Possibilities.  A failed open trap somewhere else on that return.  Much more subtle -- but at least as likely -- a place where you have a steam line drip to a wet return, and the dry return also going down to the wet return -- only the wet return isn't wet any more.  How long has this been going on?  I have seen this when a new boiler was installed with a lower water line than the old one, and I can assure you it can be a devil to find.
    Br. Jamie, osb

    Building superintendent/caretaker, 7200 sq. ft. historic house museum with dependencies in New England.

    Hoffman Equipped System (all original except boiler), Weil-Mclain 580, 2.75 gph Carlin, Vapourstat 0.5 -- 6.0 ounces per square inch
  • heater_2heater_2 Member Posts: 9
    out of solutions

    is it possible new return trap causing problem
  • Jamie HallJamie Hall Member Posts: 11,451
    edited January 2011
    Could be, could be...

    sometimes traps get added to systems which don't need them, or in places they shouldn't be.  Usually as part of "maintenance" to correct some other problem -- which they don't correct.



    What it seems to me is needed at this point is to step back a pace or two, and go through that problem section (and might as well look at the other sections as well) to see if you can figure out how it was supposed to work originally.



    For instance, on a system with radiator traps, crossover traps, dry returns, and wet returns, very often the idea was that all venting would take place on the dry returns, often at the boiler, and condensate would drip from both the dry returns and the steam mains into the wet returns.  Now sometimes a trap would fail open somewhere, and steam would get into the dry return.  Instead of fixing the trap, an extra trap would be put in to prevent the steam from getting to, say, part of the dry return system (there are countless variations on this -- as numerous as the guys who played with the system!).  Which did that -- but also prevented that section of the system from venting at all.  And so on.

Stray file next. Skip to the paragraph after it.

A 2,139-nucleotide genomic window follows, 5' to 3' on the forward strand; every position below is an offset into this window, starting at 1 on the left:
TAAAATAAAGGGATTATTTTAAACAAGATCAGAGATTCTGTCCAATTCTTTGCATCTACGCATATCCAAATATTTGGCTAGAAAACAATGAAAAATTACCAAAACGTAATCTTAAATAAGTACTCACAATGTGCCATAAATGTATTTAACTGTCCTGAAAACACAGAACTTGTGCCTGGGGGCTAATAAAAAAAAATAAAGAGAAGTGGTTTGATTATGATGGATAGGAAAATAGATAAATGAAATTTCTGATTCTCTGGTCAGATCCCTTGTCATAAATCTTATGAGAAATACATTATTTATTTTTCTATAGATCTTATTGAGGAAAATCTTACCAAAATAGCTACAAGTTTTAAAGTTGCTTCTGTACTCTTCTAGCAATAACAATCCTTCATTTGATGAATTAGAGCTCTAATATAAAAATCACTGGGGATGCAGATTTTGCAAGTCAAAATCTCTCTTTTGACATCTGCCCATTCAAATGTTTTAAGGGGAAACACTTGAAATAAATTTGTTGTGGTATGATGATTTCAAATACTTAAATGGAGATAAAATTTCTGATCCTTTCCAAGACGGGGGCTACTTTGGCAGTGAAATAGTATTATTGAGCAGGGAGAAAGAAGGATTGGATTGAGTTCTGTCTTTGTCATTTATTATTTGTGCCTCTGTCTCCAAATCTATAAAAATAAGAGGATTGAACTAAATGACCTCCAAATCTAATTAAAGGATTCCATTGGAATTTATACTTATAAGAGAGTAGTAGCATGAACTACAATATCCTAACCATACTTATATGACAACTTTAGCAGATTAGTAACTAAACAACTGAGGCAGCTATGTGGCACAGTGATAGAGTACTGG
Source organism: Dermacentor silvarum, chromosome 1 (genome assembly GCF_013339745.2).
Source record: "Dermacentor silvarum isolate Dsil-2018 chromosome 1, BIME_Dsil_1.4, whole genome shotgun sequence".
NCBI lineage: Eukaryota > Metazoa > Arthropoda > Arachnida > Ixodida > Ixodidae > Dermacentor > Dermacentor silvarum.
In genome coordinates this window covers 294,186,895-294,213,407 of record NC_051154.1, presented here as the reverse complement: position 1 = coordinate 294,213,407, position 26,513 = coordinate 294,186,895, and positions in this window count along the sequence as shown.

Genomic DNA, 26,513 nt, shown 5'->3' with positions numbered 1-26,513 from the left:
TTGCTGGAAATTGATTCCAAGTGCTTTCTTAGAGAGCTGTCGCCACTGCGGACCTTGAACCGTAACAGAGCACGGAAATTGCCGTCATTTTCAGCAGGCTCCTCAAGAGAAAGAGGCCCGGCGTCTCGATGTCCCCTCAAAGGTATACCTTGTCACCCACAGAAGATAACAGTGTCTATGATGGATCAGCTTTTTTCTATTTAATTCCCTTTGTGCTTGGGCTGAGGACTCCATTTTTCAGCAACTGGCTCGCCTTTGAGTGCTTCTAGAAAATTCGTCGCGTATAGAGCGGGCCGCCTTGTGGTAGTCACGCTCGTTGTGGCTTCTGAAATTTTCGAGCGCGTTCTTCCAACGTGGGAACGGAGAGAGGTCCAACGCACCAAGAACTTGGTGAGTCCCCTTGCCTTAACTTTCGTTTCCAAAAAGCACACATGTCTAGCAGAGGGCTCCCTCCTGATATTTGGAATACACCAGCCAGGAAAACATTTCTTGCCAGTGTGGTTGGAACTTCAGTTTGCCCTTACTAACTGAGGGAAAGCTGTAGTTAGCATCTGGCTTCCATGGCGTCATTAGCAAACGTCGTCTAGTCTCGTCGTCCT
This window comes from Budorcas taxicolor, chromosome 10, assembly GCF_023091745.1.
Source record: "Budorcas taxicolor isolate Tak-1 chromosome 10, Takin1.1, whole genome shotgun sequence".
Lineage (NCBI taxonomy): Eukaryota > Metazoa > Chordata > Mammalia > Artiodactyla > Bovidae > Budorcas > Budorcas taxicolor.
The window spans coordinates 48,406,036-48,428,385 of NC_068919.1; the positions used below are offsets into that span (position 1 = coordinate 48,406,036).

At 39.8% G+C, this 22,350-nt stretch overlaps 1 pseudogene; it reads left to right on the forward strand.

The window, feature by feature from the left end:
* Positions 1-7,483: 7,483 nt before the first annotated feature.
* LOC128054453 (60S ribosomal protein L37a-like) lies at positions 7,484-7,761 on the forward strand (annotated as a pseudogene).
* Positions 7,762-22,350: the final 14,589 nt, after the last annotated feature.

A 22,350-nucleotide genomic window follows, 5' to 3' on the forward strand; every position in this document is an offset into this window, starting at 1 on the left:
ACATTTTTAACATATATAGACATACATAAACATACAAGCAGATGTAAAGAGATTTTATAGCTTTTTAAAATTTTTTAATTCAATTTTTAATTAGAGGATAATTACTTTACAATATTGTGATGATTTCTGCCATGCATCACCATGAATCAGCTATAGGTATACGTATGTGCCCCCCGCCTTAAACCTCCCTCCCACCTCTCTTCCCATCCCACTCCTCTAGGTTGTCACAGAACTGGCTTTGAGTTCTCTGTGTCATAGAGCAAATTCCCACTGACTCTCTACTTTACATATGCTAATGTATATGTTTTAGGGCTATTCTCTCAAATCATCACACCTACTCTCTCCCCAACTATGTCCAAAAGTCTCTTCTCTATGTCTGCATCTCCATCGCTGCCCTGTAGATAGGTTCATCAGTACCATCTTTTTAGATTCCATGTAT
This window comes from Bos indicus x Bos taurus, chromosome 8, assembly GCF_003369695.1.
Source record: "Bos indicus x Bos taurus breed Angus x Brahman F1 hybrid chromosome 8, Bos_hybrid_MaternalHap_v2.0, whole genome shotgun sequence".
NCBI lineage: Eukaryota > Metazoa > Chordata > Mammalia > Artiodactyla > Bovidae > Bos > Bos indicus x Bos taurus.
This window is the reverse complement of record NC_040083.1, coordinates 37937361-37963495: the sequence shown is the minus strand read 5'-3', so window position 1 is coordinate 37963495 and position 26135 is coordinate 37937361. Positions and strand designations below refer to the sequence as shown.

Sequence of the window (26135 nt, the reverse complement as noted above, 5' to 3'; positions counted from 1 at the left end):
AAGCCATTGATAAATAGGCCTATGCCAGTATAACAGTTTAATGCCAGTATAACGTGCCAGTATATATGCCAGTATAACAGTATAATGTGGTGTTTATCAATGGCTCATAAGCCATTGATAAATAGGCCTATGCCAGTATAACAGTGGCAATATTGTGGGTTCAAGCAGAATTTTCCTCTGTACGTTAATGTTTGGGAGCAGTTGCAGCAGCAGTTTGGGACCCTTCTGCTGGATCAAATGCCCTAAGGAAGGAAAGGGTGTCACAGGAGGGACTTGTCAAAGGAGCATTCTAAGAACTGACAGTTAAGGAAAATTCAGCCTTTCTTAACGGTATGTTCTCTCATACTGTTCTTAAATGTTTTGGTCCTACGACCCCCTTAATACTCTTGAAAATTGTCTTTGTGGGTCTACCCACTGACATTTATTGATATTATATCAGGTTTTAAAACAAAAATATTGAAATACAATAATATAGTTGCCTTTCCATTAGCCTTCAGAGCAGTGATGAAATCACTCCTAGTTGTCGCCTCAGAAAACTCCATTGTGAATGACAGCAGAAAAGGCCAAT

Very often systems had no return traps at all -- just nice gravity flow (great stuff, gravity -- always works).  Double trapping is not always a problem -- but is rarely a solution!



    So my suggestion for the moment is to spend a little time figuring out what the original system was, and why it worked.  Remember that you have to get air out somewhere, so steam can get in.  That water has to flow unimpeded back to the boiler.  And the steam goes from high pressure to low, always!
    Br. Jamie, osb

    Building superintendent/caretaker, 7200 sq. ft. historic house museum with dependencies in New England.

    Hoffman Equipped System (all original except boiler), Weil-Mclain 580, 2.75 gph Carlin, Vapourstat 0.5 -- 6.0 ounces per square inch